I believe the message that really stood out to me was when Abboud mentions, “If you want to make sure that your portfolio is not going to go down by more than 15%, you should not hold more than 40% of your money in stocks.”

As a result of the financial collapse and what I had witnessed within my own portfolio, I made some important changes. I had to look myself in the mirror and come to terms with the fact that 100% of my portfolio was in equities, and I had also been ‘chasing yields’ in the Oil & Gas sector with the thought of never-ending lucrative yields. One of my most important threads I ever posted, (despite its short length) was My Asset Allocation, mainly because I had reached a sense of realization as to how my investing strategy would be carried out on a go-forward basis.

My intent of this post is not to give readers the impression that “this is what you should do with your investments, and how you should go about doing it”. Instead, my purpose is to stress how important it is for investors to be cognizant of the risks associated with having the wrong asset allocation. Now that the ‘dust has settled’ somewhat with respect to the markets, we quickly realize the importance of one’s asset allocation as the economy and markets take wide swings. It’s up to the individual investor to bulletproof their respective portfolio given their own risk tolerance and investment style – by choosing the right asset allocation, this can be accomplished.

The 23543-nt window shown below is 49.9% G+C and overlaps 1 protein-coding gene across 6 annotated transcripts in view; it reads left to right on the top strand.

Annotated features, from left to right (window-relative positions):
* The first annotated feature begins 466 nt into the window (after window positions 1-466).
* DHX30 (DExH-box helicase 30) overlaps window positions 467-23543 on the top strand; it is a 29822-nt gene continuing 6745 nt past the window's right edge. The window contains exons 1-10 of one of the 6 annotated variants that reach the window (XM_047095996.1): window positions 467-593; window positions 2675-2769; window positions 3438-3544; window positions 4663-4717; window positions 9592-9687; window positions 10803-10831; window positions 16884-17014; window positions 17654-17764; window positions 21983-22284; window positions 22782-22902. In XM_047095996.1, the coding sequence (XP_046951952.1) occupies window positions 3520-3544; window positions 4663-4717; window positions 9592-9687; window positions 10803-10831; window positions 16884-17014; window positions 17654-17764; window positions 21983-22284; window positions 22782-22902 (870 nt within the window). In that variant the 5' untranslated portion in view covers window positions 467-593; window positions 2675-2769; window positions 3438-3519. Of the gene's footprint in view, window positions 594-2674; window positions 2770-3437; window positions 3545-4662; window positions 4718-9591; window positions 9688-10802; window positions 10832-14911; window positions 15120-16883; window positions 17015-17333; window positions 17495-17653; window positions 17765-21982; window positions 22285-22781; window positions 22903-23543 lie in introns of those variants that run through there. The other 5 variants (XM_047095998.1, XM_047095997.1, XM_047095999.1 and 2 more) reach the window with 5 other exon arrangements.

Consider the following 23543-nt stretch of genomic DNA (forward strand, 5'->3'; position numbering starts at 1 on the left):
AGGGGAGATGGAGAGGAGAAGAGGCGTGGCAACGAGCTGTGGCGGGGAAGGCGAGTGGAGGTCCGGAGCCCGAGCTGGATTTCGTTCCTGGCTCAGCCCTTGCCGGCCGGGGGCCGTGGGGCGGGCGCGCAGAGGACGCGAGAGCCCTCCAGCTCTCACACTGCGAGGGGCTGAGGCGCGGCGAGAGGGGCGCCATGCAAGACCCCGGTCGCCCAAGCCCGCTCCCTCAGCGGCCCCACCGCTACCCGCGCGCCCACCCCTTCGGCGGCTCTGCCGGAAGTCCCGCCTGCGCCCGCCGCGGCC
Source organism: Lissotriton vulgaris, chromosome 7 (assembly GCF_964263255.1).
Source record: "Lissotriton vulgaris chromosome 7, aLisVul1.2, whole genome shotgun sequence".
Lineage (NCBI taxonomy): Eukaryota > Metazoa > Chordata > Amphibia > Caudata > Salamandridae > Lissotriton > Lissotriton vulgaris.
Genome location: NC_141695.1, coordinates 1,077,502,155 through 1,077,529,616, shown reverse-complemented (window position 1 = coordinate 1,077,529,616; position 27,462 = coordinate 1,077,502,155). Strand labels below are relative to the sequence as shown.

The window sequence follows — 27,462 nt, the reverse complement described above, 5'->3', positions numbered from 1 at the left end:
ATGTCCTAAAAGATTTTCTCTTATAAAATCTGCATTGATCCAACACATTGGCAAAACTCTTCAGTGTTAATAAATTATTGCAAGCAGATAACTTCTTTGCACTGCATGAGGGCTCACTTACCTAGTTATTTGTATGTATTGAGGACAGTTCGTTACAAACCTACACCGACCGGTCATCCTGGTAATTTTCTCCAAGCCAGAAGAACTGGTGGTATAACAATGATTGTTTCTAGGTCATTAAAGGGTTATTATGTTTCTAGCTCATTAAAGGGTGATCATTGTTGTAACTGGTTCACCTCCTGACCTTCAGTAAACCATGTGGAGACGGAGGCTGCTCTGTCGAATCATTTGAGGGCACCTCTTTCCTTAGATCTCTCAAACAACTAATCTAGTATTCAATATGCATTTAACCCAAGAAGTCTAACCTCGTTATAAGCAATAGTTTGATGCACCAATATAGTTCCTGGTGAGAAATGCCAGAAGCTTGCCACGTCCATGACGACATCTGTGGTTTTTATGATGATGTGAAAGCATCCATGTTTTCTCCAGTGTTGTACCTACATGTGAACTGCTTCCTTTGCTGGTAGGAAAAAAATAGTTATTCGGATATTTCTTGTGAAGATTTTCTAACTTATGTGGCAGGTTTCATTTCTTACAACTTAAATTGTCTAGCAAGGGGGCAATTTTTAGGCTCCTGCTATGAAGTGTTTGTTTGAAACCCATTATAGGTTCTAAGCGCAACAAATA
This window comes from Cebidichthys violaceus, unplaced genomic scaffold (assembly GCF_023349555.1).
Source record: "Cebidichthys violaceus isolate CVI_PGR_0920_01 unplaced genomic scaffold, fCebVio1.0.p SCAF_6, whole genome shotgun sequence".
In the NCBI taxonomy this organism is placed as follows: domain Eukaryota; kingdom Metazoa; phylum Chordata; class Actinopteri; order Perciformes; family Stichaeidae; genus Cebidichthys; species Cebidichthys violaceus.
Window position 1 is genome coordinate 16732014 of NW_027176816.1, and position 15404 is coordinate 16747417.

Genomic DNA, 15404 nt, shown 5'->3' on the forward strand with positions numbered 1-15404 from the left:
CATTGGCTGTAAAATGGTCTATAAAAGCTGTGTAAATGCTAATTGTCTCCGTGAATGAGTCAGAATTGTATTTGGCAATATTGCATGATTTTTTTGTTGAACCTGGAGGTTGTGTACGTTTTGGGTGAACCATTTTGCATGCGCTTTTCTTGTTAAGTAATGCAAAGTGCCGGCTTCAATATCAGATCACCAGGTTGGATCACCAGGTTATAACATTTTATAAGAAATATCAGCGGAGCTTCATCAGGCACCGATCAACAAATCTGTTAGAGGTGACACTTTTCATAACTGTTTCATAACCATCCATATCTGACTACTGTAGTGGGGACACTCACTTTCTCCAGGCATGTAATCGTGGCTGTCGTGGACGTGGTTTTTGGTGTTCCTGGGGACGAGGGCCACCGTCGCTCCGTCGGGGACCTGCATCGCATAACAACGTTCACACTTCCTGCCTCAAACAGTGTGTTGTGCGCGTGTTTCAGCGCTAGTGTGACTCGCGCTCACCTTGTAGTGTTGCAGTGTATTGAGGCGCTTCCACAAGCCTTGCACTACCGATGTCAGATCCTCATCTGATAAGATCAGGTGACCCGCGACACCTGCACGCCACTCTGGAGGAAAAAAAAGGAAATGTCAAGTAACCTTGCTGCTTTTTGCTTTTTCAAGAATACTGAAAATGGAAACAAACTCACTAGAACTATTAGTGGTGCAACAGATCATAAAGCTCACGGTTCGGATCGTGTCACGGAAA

If I had more ‘safety’ in my portfolio during the financial collapse, I’m sure I would have witnessed much less volatility and loss of portfolio value had I had a more effective asset allocation. Lessons learned indeed.

What about you? Have you changed your asset allocation as a result of the financial collapse? Are you comfortable with your current asset allocation?

image source: ieshraq

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I pulled 10% of mine into a cash savings account. I didn’t move anything else. I still have the same investments but haven’t contributed in over a year.